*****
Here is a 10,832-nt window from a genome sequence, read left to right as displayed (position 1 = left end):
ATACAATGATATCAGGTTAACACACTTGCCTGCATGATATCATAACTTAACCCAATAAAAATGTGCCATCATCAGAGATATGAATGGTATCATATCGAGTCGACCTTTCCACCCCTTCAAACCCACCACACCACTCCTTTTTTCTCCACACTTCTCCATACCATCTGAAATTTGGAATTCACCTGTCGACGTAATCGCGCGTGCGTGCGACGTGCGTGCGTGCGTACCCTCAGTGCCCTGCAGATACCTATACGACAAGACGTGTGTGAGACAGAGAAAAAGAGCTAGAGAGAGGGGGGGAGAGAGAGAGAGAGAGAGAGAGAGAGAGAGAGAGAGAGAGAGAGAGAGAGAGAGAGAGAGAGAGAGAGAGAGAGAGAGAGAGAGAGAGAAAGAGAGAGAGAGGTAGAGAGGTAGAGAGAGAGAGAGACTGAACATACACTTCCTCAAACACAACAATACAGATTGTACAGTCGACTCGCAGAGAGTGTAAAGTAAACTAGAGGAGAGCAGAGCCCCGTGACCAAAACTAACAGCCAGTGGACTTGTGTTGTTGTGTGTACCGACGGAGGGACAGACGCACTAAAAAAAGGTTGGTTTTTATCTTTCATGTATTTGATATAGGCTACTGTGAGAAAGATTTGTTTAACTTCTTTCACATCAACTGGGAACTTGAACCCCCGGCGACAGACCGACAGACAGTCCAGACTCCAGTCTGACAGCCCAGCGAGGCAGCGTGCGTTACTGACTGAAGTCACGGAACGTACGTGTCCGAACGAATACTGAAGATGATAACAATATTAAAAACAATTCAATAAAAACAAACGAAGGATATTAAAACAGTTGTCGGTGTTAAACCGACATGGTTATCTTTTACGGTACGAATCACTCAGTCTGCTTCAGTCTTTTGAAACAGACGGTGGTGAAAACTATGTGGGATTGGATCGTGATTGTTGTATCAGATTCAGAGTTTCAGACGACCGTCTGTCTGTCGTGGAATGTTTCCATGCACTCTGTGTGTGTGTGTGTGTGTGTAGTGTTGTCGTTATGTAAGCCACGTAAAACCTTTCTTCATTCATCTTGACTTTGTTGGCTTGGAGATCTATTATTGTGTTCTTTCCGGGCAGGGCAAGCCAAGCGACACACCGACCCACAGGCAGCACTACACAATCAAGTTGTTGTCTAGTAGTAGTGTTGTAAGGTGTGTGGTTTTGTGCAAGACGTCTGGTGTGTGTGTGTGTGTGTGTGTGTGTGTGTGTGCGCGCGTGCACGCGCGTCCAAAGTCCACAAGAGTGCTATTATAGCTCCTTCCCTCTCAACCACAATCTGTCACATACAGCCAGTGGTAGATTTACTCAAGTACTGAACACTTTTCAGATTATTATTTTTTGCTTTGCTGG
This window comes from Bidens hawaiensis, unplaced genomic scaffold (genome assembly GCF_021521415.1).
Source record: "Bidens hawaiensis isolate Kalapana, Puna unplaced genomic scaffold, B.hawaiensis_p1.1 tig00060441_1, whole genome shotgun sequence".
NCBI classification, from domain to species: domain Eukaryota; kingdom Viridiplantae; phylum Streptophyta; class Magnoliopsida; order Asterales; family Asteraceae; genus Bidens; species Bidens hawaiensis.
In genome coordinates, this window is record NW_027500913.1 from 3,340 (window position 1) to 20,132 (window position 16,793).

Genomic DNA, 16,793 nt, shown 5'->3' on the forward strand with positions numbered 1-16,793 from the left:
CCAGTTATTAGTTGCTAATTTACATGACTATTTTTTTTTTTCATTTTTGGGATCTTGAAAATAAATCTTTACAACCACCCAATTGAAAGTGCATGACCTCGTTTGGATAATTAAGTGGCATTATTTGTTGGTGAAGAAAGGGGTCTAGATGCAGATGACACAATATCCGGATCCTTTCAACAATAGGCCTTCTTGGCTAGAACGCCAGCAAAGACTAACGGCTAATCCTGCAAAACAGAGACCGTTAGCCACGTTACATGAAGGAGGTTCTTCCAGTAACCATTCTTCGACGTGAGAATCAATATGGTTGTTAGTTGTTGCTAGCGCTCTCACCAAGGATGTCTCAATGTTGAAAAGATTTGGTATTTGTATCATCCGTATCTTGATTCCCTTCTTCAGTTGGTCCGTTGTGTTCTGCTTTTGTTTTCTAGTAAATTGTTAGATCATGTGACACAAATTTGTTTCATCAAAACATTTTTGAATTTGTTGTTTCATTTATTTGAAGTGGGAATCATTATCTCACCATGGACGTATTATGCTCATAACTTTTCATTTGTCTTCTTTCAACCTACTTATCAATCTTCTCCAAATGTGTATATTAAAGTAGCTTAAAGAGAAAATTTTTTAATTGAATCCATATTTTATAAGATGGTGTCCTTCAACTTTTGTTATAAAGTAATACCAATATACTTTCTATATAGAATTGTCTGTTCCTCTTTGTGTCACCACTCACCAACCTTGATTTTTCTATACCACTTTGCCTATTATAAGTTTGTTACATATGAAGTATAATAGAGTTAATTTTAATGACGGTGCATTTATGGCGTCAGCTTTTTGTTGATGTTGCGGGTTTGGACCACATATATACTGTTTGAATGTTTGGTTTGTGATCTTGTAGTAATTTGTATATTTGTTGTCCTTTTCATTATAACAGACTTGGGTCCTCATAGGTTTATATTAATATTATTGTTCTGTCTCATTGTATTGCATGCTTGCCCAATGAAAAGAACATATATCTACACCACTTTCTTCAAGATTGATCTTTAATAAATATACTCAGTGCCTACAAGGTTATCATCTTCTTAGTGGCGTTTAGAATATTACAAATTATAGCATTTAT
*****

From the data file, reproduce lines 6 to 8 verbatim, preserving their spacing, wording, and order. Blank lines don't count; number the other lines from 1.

In genome coordinates, this window is record NW_027500913.1 from 3,340 (window position 1) to 20,132 (window position 16,793).

Genomic DNA, 16,793 nt, shown 5'->3' on the forward strand with positions numbered 1-16,793 from the left:
CCAGTTATTAGTTGCTAATTTACATGACTATTTTTTTTTTTCATTTTTGGGATCTTGAAAATAAATCTTTACAACCACCCAATTGAAAGTGCATGACCTCGTTTGGATAATTAAGTGGCATTATTTGTTGGTGAAGAAAGGGGTCTAGATGCAGATGACACAATATCCGGATCCTTTCAACAATAGGCCTTCTTGGCTAGAACGCCAGCAAAGACTAACGGCTAATCCTGCAAAACAGAGACCGTTAGCCACGTTACATGAAGGAGGTTCTTCCAGTAACCATTCTTCGACGTGAGAATCAATATGGTTGTTAGTTGTTGCTAGCGCTCTCACCAAGGATGTCTCAATGTTGAAAAGATTTGGTATTTGTATCATCCGTATCTTGATTCCCTTCTTCAGTTGGTCCGTTGTGTTCTGCTTTTGTTTTCTAGTAAATTGTTAGATCATGTGACACAAATTTGTTTCATCAAAACATTTTTGAATTTGTTGTTTCATTTATTTGAAGTGGGAATCATTATCTCACCATGGACGTATTATGCTCATAACTTTTCATTTGTCTTCTTTCAACCTACTTATCAATCTTCTCCAAATGTGTATATTAAAGTAGCTTAAAGAGAAAATTTTTTAATTGAATCCATATTTTATAAGATGGTGTCCTTCAACTTTTGTTATAAAGTAATACCAATATACTTTCTATATAGAATTGTCTGTTCCTCTTTGTGTCACCACTCACCAACCTTGATTTTTCTATACCACTTTGCCTATTATAAGTTTGTTACATATGAAGTATAATAGAGTTAATTTTAATGACGGTGCATTTATGGCGTCAGCTTTTTGTTGATGTTGCGGGTTTGGACCACATATATACTGTTTGAATGTTTGGTTTGTGATCTTGTAGTAATTTGTATATTTGTTGTCCTTTTCATTATAACAGACTTGGGTCCTCATAGGTTTATATTAATATTATTGTTCTGTCTCATTGTATTGCATGCTTGCCCAATGAAAAGAACATATATCTACACCACTTTCTTCAAGATTGATCTTTAATAAATATACTCAGTGCCTACAAGGTTATCATCTTCTTAGTGGCGTTTAGAATATTACAAATTATAGCATTTAT